Serge Picaud is the Director of the Paris Vision Institute since January 1rst, 2021. After a PhD in Marseille (France), and studies in Frankfurt (Germany) and University of California Berkeley, He returned to Strasbourg and then to Paris to launch his own team on retinal information processing enlarging then the focus to neuroprotection. His team, for instance, revealed how an antiepileptic drug is leading to retinal degeneration. More recently, the team has moved to developing strategies for restoring vision in blind patients. The work involved novel materials for electrodes like Graphene and Diamond or event-based camera for visual information processing. His team has validated the photovoltaic and wireless retinal implants ex vivo and in vivo on the blind primate retina, paving the way for clinical trials by the company Pixium Vision. As an alternative to retinal implants, optogenetic therapy was evaluated on rodents and primate, opening the path toward clinical trials for the company Gensight biologics. The team is now moving toward visual restoration at the level of the visual cortex for patients with optic neuropathies.
Abstract – Restoring vision in blind patients: from prosthesis to optogenetic and sonogenetic therapy
Following retinal degeneration, visual prostheses can restore some visual perception by stimulating residual neurons of the visual system but current devices fail to provide face recognition or autonomous motion in an unknown environment. We here tested the spatio-temporal resolutions of a novel photovoltaic prosthesis and of optogenetic therapy at the retinal level in addition to sonogenetic therapy at the cortical level.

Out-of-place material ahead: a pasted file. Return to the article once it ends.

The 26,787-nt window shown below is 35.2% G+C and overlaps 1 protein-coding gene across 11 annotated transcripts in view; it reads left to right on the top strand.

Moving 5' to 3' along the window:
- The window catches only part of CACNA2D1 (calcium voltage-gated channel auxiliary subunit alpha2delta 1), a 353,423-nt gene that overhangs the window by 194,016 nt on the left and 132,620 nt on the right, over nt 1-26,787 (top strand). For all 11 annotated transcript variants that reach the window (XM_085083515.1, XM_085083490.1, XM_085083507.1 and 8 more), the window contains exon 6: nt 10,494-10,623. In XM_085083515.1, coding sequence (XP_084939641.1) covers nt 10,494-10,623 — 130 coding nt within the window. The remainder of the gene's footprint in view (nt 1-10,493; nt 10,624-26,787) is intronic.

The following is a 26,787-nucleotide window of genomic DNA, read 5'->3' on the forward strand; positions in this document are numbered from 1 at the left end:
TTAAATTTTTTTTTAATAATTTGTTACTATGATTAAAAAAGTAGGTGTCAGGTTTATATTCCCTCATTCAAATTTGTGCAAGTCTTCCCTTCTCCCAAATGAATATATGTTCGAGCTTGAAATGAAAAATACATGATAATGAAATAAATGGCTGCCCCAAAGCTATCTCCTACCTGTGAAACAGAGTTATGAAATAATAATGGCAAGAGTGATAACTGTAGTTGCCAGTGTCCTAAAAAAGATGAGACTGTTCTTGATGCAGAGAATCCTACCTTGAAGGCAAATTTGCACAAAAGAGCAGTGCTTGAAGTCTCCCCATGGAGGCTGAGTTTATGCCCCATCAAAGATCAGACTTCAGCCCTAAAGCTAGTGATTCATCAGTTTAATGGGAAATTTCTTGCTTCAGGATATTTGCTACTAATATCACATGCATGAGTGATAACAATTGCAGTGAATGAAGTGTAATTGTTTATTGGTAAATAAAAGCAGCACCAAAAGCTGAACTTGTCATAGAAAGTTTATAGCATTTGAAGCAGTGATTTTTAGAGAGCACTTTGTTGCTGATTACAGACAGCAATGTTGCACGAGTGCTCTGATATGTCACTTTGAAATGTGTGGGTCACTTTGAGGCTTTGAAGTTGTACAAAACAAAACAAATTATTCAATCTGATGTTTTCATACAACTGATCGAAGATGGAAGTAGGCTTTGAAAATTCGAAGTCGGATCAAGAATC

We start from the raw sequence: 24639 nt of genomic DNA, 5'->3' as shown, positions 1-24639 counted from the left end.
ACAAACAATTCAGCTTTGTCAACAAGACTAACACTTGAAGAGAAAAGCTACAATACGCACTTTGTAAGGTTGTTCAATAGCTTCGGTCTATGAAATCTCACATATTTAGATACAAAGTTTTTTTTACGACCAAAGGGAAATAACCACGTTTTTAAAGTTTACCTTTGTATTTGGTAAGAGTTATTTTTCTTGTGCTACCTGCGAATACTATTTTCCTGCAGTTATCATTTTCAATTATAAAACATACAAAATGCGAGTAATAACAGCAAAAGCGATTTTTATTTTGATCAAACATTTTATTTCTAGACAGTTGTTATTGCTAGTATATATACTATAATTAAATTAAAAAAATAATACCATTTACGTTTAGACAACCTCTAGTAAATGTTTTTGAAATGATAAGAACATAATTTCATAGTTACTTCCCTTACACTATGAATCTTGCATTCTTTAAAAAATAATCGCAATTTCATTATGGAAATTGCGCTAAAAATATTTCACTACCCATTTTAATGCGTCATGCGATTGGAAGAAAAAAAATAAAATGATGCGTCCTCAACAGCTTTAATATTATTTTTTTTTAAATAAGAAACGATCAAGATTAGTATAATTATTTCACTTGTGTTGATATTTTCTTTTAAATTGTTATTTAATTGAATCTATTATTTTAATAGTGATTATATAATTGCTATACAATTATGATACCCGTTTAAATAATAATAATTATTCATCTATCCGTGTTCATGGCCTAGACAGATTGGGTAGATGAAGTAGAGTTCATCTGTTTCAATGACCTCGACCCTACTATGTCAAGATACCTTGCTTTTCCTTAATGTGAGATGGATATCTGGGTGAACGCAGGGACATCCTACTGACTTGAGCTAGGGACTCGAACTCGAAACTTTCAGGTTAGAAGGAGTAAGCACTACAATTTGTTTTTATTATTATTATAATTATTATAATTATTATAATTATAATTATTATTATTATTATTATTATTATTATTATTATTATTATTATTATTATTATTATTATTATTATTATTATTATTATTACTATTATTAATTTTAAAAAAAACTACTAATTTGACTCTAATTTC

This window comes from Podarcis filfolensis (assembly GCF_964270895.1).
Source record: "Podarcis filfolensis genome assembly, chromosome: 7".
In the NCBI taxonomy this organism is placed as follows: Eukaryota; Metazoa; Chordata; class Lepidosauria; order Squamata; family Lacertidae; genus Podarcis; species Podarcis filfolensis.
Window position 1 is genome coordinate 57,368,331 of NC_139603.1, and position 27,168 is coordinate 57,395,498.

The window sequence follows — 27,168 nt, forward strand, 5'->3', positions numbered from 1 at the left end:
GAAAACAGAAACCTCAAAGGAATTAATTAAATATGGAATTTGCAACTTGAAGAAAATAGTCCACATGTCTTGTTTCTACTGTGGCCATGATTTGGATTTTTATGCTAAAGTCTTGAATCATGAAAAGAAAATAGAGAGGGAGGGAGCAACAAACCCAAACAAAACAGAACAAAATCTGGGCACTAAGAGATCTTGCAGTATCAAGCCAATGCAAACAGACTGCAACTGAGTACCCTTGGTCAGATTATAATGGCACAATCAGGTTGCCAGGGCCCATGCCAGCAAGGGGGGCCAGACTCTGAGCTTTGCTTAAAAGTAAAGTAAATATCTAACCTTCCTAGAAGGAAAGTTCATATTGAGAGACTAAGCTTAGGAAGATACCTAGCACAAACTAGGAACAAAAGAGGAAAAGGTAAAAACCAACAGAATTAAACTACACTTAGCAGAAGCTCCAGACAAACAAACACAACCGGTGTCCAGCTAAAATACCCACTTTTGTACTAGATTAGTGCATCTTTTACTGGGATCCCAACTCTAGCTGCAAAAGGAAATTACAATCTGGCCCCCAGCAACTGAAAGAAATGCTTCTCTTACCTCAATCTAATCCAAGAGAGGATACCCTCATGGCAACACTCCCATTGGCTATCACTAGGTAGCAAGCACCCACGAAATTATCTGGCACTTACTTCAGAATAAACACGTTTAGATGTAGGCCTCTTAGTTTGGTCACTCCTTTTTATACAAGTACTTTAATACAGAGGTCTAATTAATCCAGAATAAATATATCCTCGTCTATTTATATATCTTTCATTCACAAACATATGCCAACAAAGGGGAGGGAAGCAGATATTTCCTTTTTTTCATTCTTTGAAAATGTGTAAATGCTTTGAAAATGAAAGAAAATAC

Following their validation in non-human primates, the retinal prostheses, PRIMA, showed the best visual acuity for a prosthesis in patients affected by age-related macular degeneration. In parallel, we selected the best AAV viral vector coding for ChrimsonR-tdTomato, a microbial opsin, in living primates, and this vector was found to generate a partial recovery of vision in a patient affected by retinitis pigmentosa. Finally, we showed that expression of a mechanosensitive channel in rat cortical neurons can produce a sensitivity to ultrasound waves with a spatiotemporal resolution compatible for visual restoration.
These results demonstrated the functional efficacy of the PRIMA photovoltaic retinal prosthesis and of optogenetic therapy using ChrimsonR up to clinical trials. Following these strategies at the retinal level, sonogenetic therapy will likely offer a novel brain machine interface at the cortical level.